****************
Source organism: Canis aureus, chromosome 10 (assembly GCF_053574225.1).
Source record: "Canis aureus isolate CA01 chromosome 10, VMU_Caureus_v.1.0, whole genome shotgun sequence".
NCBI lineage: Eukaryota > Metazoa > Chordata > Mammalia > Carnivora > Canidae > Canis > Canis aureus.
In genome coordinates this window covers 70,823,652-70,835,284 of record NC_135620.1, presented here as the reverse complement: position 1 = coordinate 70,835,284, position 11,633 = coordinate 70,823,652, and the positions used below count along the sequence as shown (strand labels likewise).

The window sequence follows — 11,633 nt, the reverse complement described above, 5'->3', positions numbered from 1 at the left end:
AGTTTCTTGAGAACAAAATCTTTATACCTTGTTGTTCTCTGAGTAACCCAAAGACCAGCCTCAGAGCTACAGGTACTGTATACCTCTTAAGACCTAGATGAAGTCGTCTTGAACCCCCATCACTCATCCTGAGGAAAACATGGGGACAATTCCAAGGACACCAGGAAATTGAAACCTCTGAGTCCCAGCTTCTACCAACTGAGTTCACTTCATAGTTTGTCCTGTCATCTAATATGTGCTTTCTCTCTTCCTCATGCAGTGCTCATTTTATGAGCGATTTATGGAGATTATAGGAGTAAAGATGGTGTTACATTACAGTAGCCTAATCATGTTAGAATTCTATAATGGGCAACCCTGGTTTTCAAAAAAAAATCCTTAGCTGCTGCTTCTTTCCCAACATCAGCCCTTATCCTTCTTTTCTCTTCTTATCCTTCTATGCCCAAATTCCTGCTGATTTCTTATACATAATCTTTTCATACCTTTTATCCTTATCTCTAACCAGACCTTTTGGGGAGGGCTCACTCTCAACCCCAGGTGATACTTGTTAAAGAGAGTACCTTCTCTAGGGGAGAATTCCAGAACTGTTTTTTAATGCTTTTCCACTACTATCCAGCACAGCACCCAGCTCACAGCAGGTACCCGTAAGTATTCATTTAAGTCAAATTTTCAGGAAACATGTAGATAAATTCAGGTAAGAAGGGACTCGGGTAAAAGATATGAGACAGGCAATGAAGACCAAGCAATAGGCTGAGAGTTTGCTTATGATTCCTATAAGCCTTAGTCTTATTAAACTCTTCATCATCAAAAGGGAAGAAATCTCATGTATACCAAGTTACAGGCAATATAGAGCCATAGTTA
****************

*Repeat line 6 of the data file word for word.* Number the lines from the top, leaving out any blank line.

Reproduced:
AGTTTCTTGAGAACAAAATCTTTATACCTTGTTGTTCTCTGAGTAACCCAAAGACCAGCCTCAGAGCTACAGGTACTGTATACCTCTTAAGACCTAGATGAAGTCGTCTTGAACCCCCATCACTCATCCTGAGGAAAACATGGGGACAATTCCAAGGACACCAGGAAATTGAAACCTCTGAGTCCCAGCTTCTACCAACTGAGTTCACTTCATAGTTTGTCCTGTCATCTAATATGTGCTTTCTCTCTTCCTCATGCAGTGCTCATTTTATGAGCGATTTATGGAGATTATAGGAGTAAAGATGGTGTTACATTACAGTAGCCTAATCATGTTAGAATTCTATAATGGGCAACCCTGGTTTTCAAAAAAAAATCCTTAGCTGCTGCTTCTTTCCCAACATCAGCCCTTATCCTTCTTTTCTCTTCTTATCCTTCTATGCCCAAATTCCTGCTGATTTCTTATACATAATCTTTTCATACCTTTTATCCTTATCTCTAACCAGACCTTTTGGGGAGGGCTCACTCTCAACCCCAGGTGATACTTGTTAAAGAGAGTACCTTCTCTAGGGGAGAATTCCAGAACTGTTTTTTAATGCTTTTCCACTACTATCCAGCACAGCACCCAGCTCACAGCAGGTACCCGTAAGTATTCATTTAAGTCAAATTTTCAGGAAACATGTAGATAAATTCAGGTAAGAAGGGACTCGGGTAAAAGATATGAGACAGGCAATGAAGACCAAGCAATAGGCTGAGAGTTTGCTTATGATTCCTATAAGCCTTAGTCTTATTAAACTCTTCATCATCAAAAGGGAAGAAATCTCATGTATACCAAGTTACAGGCAATATAGAGCCATAGTTA